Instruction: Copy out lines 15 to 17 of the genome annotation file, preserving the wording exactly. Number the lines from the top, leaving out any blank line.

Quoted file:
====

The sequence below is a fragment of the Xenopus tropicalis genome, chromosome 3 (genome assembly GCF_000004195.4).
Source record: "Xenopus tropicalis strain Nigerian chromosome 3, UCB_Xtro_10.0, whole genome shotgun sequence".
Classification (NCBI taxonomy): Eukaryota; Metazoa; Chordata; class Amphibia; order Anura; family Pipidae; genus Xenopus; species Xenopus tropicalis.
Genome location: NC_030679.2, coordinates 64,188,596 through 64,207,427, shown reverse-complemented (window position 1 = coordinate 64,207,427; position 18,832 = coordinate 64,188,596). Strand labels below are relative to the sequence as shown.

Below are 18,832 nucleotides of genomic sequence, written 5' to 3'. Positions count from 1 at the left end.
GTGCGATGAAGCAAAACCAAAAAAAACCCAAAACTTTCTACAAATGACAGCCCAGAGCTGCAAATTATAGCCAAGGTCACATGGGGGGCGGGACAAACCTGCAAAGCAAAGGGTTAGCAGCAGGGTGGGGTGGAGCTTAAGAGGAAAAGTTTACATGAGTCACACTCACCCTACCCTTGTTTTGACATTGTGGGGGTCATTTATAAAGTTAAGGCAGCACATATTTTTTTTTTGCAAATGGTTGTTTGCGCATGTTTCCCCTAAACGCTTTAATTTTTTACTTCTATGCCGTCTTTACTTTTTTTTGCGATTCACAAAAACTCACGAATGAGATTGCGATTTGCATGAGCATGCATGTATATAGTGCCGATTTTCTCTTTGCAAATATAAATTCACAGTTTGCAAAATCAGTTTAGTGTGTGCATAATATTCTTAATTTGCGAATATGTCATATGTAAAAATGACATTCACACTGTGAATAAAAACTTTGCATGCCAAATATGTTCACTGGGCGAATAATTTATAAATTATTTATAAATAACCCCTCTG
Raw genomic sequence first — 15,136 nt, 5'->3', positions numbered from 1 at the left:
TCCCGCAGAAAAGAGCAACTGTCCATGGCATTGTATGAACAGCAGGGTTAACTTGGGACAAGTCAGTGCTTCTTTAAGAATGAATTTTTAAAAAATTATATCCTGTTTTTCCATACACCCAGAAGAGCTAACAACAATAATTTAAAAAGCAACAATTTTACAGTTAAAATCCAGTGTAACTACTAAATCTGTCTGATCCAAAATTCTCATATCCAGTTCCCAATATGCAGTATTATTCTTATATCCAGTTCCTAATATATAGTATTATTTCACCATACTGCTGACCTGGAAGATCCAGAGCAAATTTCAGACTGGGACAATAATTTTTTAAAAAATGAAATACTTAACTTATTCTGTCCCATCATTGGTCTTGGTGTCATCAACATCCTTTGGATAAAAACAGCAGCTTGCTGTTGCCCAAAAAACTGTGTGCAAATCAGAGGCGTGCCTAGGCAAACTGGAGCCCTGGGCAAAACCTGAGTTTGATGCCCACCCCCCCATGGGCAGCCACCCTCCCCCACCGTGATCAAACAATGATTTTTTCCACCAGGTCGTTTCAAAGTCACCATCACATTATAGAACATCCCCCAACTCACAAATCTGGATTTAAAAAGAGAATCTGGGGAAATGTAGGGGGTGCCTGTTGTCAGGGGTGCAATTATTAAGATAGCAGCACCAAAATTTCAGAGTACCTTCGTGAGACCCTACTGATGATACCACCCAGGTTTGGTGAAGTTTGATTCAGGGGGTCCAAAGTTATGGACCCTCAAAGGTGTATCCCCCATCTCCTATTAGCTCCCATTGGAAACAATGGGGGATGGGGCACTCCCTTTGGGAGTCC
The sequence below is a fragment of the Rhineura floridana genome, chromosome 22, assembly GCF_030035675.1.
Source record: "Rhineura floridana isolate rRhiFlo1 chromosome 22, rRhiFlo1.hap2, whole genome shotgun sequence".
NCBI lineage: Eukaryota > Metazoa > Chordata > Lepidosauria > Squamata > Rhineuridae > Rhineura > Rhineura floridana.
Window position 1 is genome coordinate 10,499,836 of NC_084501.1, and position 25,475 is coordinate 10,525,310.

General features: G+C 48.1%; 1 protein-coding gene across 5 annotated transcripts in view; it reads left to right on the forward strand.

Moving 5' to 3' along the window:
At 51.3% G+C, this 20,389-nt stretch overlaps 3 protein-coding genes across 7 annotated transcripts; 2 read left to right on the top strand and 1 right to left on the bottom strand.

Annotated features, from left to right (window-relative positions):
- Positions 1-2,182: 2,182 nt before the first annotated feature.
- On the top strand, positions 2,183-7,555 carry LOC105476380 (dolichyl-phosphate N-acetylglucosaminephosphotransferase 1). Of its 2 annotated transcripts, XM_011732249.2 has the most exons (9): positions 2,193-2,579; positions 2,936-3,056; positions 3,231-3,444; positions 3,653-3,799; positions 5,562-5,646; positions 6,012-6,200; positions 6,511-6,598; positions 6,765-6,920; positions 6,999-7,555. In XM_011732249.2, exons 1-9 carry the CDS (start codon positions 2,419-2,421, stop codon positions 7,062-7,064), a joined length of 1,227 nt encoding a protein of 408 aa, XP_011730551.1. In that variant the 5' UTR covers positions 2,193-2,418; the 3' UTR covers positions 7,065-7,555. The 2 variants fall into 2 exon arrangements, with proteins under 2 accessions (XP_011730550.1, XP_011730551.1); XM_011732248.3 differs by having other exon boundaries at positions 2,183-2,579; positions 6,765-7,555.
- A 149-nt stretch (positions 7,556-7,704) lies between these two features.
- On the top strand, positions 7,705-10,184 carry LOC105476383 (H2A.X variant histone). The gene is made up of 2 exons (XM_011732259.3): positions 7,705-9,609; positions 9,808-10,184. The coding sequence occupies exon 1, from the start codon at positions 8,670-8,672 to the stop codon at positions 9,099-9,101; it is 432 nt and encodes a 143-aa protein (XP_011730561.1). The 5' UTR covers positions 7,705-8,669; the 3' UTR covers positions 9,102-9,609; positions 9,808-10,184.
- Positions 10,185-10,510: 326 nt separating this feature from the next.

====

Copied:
At 51.3% G+C, this 20,389-nt stretch overlaps 3 protein-coding genes across 7 annotated transcripts; 2 read left to right on the top strand and 1 right to left on the bottom strand.

Annotated features, from left to right (window-relative positions):
- Positions 1-2,182: 2,182 nt before the first annotated feature.